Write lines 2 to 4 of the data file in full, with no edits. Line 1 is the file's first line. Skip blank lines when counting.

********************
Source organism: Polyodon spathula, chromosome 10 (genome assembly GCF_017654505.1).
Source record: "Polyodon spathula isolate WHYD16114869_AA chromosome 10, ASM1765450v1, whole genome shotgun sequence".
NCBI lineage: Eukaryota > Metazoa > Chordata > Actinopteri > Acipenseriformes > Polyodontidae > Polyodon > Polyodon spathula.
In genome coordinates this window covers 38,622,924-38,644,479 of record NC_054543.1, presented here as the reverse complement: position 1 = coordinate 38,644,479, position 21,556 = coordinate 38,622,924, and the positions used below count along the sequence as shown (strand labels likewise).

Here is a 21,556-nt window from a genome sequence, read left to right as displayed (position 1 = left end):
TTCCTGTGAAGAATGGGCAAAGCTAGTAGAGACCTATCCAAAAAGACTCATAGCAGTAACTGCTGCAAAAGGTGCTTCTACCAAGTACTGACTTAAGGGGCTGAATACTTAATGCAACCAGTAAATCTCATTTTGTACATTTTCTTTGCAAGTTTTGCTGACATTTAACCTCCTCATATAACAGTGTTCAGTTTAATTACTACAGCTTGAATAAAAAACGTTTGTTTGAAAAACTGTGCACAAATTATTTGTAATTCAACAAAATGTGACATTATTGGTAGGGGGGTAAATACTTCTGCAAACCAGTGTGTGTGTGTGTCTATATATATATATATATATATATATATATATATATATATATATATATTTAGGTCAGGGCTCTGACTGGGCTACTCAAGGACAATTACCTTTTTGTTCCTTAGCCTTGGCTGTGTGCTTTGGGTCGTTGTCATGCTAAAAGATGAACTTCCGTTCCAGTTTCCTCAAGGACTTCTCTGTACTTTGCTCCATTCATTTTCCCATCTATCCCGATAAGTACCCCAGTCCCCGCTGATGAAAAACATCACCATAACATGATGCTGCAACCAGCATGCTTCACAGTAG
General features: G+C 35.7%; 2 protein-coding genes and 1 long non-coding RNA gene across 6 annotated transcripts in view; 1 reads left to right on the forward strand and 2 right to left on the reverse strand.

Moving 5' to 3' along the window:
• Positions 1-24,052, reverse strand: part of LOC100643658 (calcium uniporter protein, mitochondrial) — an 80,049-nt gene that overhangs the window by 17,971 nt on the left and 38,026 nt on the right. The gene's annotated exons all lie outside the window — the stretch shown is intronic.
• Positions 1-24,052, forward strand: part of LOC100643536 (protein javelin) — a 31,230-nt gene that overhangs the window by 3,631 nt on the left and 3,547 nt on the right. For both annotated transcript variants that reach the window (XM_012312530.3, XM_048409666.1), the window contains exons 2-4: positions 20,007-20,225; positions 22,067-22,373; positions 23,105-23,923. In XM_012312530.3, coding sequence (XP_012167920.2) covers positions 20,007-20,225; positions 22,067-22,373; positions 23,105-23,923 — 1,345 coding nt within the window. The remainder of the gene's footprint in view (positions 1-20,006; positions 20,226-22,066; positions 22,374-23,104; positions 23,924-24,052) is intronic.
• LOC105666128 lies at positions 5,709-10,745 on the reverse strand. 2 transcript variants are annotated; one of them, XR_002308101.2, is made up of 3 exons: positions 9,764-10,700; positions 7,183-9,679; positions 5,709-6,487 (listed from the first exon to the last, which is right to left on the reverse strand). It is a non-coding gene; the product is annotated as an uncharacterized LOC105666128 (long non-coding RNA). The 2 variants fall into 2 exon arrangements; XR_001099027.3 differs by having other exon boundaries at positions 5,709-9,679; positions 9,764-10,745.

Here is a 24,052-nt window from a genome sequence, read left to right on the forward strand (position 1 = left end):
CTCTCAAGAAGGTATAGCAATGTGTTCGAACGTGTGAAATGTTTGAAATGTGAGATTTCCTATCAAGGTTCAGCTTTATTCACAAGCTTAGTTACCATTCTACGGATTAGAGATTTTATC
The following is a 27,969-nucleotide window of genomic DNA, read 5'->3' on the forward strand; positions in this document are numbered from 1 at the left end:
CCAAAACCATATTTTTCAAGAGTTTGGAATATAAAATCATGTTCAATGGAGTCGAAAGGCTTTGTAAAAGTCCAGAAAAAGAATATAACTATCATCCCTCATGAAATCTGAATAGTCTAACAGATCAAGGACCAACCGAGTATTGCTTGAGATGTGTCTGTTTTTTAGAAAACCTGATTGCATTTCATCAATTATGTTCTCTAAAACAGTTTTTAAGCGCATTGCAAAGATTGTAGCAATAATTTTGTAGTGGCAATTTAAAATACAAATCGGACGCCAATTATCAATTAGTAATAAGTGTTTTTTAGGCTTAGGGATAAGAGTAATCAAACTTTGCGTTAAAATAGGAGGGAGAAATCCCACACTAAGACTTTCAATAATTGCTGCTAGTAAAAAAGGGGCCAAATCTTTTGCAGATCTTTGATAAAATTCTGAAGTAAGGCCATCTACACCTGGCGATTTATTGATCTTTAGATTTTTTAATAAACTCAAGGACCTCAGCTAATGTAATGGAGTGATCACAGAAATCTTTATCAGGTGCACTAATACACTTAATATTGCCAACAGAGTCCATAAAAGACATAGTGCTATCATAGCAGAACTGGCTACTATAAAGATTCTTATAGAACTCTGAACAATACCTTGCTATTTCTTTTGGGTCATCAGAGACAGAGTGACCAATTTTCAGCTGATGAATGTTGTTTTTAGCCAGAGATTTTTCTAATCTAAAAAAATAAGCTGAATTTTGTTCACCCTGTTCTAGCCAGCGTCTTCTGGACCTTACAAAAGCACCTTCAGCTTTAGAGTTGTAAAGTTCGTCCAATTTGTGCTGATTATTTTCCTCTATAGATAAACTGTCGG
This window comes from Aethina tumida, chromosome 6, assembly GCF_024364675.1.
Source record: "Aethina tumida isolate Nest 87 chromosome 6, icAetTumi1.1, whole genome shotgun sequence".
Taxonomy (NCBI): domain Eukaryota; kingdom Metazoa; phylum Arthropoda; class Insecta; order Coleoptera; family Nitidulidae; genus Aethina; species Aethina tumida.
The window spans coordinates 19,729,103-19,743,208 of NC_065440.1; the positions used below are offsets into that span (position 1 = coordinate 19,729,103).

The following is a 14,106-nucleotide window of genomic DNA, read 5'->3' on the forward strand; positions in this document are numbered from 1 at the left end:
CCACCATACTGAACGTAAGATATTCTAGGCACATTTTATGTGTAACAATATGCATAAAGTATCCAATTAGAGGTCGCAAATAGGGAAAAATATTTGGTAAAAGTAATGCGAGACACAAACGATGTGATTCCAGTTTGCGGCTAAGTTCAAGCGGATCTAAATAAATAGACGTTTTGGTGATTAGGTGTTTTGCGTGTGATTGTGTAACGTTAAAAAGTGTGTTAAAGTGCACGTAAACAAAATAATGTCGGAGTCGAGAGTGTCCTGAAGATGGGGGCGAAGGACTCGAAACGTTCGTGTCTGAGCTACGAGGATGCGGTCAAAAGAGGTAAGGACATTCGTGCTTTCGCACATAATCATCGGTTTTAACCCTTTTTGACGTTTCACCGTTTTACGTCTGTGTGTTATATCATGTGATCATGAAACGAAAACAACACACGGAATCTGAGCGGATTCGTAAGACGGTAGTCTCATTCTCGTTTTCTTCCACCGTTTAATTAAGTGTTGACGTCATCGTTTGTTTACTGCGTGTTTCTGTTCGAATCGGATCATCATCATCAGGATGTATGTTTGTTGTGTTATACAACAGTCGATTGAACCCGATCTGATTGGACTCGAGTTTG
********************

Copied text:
Source record: "Polyodon spathula isolate WHYD16114869_AA chromosome 10, ASM1765450v1, whole genome shotgun sequence".
NCBI lineage: Eukaryota > Metazoa > Chordata > Actinopteri > Acipenseriformes > Polyodontidae > Polyodon > Polyodon spathula.
In genome coordinates this window covers 38,622,924-38,644,479 of record NC_054543.1, presented here as the reverse complement: position 1 = coordinate 38,644,479, position 21,556 = coordinate 38,622,924, and the positions used below count along the sequence as shown (strand labels likewise).